I glanced up from my desk and there she stood – a smallish-framed, disheveled woman with a noticeably dirty blouse, hands, and face.
"May I help you?" My lips downturned at the thought of her grubby hands touching my precious books.
Her face flushed, apparently aware of my thoughts, then a brittle voice asked, "Sir, I would be happy if you could point me toward a great story of adventure, but first a washroom where I may wash my hands."
Upon hearing the discomfort in her voice and seeing the shame in her eyes, my heart grew, squeezing out the judgment that had previously occupied the space. Then, I was the one ashamed.
"Of course, ma'am, straight back and to the left."
I watched as she hobbled with her cane towards the washroom, then set about retrieving her requested book. 'Adventure' seemed an odd choice for her, but I suddenly wished to make this lady happy and selected one of my favorites, Treasure Island by Robert Louis Stevenson.
When she returned, I smelled the honeysuckle from the scented soap I kept in the washroom. Her freshly-scrubbed hands now almost glowed in comparison to the rest of her. Trying to redeem myself, I gave her my warmest smile and handed her the book.
She said, "Thank you, Sir," and hobbled to a green velvet chair nestled in a cozy corner between two bookshelves.
Often, my patrons chose to browse books before buying, so I didn't immediately think anything was odd. Over the next several weeks, however, it became obvious she never intended to buy my books. One couldn't help but notice each day when she left, her eyes sparkled. My books uplifted her in some way, and that brought me joy.
My quaint book shop, quietly nestled between two high-rise buildings, was the last bookstore in the city. Books had always occupied a huge space in my life, transporting me to faraway places that one such as myself would never visit in person. Paper had a beauty that the digital books could never hope to duplicate. To me, used books were especially cherished – smudges added character and gave it a feeling of nostalgia.
The feel of the paper in between my fingers affected me; my fingers turning the pages moved the story along in quite a more realistic manner than scrolling on a laptop. The words seeped into my soul from the parchment in ways that couldn't be duplicated by an electronic device. Fortunately, there were still many like-minded residents in this city – well, enough to keep my business afloat.
My affections for Miss Ellie grew with each passing day, and once I asked if there might be more I could do to help her. She simply smiled and shook her head, refusing my offer. Over the next several months, I fed her many classics from Moby Dick to Journey to the Center of the Earth. After completing each book, she'd return it and quietly say, "More, please."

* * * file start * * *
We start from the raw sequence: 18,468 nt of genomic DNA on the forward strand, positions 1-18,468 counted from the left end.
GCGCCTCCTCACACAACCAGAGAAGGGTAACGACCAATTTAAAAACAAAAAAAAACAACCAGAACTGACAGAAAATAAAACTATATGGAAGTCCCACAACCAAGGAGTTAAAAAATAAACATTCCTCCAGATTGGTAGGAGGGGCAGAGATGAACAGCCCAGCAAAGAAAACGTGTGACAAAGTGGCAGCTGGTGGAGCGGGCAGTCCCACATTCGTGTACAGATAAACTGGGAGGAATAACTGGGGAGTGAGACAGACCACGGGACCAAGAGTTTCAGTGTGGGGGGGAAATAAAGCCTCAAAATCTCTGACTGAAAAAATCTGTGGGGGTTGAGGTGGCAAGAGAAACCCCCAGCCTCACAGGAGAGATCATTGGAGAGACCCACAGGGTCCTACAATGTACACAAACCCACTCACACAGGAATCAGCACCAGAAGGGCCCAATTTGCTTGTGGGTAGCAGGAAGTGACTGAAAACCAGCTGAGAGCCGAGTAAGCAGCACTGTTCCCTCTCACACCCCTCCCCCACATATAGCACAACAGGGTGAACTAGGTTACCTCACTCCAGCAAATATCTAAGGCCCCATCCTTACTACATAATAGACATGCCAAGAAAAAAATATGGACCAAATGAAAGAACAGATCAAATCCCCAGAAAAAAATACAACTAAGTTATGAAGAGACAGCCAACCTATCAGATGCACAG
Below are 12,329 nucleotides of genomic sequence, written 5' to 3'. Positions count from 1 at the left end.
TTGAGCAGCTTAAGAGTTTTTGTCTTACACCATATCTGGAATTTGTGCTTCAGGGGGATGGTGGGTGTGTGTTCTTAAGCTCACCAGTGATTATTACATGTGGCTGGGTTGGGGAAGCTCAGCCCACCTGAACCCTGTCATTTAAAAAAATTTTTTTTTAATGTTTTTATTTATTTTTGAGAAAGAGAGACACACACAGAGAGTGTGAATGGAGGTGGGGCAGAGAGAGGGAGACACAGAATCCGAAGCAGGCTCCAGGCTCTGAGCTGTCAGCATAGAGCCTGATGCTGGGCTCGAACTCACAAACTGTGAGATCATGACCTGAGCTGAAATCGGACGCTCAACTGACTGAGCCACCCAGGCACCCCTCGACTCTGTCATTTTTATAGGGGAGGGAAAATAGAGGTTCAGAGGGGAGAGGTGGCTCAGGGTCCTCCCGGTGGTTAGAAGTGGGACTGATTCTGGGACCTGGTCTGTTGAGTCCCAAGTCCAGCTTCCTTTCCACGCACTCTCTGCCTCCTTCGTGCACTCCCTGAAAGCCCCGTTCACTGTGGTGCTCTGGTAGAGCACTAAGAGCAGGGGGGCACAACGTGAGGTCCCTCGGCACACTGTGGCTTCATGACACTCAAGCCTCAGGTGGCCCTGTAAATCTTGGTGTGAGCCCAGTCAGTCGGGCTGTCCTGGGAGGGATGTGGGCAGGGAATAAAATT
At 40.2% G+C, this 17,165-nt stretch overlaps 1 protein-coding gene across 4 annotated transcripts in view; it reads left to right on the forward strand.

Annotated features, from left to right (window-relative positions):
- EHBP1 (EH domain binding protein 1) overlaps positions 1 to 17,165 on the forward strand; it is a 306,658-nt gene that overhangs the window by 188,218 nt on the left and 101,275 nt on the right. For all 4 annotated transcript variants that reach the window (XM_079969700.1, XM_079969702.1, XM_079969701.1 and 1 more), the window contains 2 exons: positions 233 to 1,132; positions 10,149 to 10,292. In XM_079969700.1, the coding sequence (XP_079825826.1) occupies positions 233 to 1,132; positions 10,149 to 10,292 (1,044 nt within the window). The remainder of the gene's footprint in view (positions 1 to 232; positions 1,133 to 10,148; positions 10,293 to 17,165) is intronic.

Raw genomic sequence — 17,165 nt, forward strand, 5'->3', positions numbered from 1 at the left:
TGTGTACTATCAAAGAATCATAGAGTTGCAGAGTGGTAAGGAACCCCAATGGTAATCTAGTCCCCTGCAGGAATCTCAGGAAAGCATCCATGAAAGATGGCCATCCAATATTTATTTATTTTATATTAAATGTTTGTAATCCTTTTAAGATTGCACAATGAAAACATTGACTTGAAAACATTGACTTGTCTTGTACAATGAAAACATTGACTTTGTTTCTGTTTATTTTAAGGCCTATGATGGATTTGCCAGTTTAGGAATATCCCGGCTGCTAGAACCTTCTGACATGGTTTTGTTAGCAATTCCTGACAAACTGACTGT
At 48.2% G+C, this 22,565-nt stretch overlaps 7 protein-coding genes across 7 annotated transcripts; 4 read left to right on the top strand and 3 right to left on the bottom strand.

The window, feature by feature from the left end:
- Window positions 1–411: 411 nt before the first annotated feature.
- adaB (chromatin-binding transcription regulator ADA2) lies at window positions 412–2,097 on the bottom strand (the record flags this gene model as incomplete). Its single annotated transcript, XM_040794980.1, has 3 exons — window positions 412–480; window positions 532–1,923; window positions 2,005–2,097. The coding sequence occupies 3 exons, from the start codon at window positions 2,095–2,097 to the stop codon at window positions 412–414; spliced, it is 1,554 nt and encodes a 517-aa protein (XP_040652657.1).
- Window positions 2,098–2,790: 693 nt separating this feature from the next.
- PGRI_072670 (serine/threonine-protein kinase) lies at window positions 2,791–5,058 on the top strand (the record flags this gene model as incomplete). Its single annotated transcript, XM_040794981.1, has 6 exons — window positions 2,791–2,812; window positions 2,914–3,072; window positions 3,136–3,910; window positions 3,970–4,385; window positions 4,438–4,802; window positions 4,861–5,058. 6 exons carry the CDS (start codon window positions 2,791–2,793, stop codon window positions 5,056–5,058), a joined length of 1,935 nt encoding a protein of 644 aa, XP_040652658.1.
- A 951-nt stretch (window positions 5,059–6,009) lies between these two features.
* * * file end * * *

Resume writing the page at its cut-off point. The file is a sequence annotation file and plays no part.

Often, I watched her … how she read with her fingers, moving them along each word on the page. The books obviously swept her into another existence by the way her facial expressions changed. My heart warmed seeing her leave my shop each day with color in her cheeks and, might I add, a sort of hop in her hobble. She'd become a welcome staple in my humble little bookstore.
Then one particularly cold, blustery day, she hobbled in, her gait noticeably slower than usual. She said, "Sir, I wish to read a book that takes me back home," and I knew which book to bring her.
After she washed her hands, a routine she never skipped, she made her way to what had become known as her chair. I brought her a cup of hot chocolate and the Wizard of Oz by L. Frank Baum. This copy contained many illustrations which I thought she might enjoy.
Her broad smile was priceless upon first handling the book. Leaving her in peace to read, I returned to the front of the store. Many sought refuge from the cold today, so I was quite busy. Christmas was coming and I was happy to witness so many choosing the timeless gift of a book.
The hours passed swiftly with the hustle and bustle of holiday shoppers and the closing hour snuck up on me. It was then I remembered Miss Ellie and headed to her corner.
Instantly, I knew something dreadful had happened. Her head was laid back against the chair, eyes closed, face grey. Frantic, I called her name, and with no response from her, my fingers flew to her neck. As I feared, she had no pulse.
Tears flooded my eyes as I looked down at the book lying open in her lap. Her crooked fingers lay on the words, "There's no place like home," and I knew, indeed, Miss Ellie had found her way home...